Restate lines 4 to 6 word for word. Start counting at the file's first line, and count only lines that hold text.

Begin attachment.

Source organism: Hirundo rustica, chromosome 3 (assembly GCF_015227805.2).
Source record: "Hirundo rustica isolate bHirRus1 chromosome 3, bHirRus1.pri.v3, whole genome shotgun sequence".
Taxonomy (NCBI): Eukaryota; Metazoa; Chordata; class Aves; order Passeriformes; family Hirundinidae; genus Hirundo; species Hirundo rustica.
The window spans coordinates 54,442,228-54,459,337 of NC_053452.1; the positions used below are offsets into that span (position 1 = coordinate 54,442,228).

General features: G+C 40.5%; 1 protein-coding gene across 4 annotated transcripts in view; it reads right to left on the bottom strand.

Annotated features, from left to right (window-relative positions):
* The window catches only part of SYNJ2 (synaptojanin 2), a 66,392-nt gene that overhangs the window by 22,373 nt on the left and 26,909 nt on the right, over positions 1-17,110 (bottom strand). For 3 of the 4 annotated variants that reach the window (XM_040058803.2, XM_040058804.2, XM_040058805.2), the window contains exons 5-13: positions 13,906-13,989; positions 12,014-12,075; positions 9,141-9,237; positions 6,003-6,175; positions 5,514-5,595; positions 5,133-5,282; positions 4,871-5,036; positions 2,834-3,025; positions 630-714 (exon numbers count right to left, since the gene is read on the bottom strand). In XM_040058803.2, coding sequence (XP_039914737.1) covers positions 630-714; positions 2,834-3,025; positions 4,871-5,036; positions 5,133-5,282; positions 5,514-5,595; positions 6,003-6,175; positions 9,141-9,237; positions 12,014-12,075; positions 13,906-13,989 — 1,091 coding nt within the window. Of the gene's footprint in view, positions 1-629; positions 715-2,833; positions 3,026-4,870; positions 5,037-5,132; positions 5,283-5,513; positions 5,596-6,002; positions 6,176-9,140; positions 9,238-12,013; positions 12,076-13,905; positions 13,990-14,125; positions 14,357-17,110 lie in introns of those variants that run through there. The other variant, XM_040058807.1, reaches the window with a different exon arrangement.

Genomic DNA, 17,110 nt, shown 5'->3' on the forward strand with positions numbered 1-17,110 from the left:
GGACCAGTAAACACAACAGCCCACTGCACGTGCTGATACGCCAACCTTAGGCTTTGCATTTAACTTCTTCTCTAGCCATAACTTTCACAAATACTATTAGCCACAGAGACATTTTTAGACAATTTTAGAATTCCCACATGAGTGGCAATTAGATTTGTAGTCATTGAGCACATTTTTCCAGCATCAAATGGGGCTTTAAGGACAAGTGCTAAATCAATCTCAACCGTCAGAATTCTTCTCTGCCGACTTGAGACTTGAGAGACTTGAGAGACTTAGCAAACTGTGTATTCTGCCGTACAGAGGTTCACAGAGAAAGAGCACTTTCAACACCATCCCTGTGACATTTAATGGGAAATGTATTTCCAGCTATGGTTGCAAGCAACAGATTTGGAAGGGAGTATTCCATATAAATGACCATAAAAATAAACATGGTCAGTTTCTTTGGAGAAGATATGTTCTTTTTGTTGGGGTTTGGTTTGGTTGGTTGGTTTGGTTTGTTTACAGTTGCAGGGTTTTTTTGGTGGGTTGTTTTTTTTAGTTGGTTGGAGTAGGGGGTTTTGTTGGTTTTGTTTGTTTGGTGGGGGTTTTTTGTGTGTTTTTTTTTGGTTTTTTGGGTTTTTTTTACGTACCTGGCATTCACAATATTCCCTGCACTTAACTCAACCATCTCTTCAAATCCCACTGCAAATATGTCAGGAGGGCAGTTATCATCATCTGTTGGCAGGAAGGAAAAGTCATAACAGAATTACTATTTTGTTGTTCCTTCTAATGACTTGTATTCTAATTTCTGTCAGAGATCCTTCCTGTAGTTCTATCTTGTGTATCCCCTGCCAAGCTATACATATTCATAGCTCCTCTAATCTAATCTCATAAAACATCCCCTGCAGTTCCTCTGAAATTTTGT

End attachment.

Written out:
The window spans coordinates 54,442,228-54,459,337 of NC_053452.1; the positions used below are offsets into that span (position 1 = coordinate 54,442,228).

General features: G+C 40.5%; 1 protein-coding gene across 4 annotated transcripts in view; it reads right to left on the bottom strand.

Annotated features, from left to right (window-relative positions):